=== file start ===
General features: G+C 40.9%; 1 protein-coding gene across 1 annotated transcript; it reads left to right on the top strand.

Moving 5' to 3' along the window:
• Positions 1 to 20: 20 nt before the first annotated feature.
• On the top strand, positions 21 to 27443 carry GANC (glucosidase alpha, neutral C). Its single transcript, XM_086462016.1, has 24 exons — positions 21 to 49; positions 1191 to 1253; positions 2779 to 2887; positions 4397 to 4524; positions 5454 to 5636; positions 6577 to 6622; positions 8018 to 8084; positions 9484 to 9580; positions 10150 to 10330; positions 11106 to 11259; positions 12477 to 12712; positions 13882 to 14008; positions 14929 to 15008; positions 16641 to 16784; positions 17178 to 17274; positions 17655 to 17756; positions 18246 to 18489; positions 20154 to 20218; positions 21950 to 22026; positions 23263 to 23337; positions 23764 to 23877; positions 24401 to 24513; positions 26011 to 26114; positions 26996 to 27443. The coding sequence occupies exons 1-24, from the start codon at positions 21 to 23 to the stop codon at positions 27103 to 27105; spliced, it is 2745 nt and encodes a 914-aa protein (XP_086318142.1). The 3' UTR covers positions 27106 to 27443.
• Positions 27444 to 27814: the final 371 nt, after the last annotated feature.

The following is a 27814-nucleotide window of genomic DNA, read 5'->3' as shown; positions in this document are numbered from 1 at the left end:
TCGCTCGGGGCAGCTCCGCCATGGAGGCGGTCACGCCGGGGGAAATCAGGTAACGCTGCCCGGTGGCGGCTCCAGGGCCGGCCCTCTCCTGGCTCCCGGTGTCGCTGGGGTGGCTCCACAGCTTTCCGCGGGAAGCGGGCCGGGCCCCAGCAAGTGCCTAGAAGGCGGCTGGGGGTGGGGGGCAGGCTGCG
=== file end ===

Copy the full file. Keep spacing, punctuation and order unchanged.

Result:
General features: G+C 40.9%; 1 protein-coding gene across 1 annotated transcript; it reads left to right on the top strand.

Moving 5' to 3' along the window:
• Positions 1 to 20: 20 nt before the first annotated feature.
• On the top strand, positions 21 to 27443 carry GANC (glucosidase alpha, neutral C). Its single transcript, XM_086462016.1, has 24 exons — positions 21 to 49; positions 1191 to 1253; positions 2779 to 2887; positions 4397 to 4524; positions 5454 to 5636; positions 6577 to 6622; positions 8018 to 8084; positions 9484 to 9580; positions 10150 to 10330; positions 11106 to 11259; positions 12477 to 12712; positions 13882 to 14008; positions 14929 to 15008; positions 16641 to 16784; positions 17178 to 17274; positions 17655 to 17756; positions 18246 to 18489; positions 20154 to 20218; positions 21950 to 22026; positions 23263 to 23337; positions 23764 to 23877; positions 24401 to 24513; positions 26011 to 26114; positions 26996 to 27443. The coding sequence occupies exons 1-24, from the start codon at positions 21 to 23 to the stop codon at positions 27103 to 27105; spliced, it is 2745 nt and encodes a 914-aa protein (XP_086318142.1). The 3' UTR covers positions 27106 to 27443.
• Positions 27444 to 27814: the final 371 nt, after the last annotated feature.

The following is a 27814-nucleotide window of genomic DNA, read 5'->3' as shown; positions in this document are numbered from 1 at the left end:
TCGCTCGGGGCAGCTCCGCCATGGAGGCGGTCACGCCGGGGGAAATCAGGTAACGCTGCCCGGTGGCGGCTCCAGGGCCGGCCCTCTCCTGGCTCCCGGTGTCGCTGGGGTGGCTCCACAGCTTTCCGCGGGAAGCGGGCCGGGCCCCAGCAAGTGCCTAGAAGGCGGCTGGGGGTGGGGGGCAGGCTGCG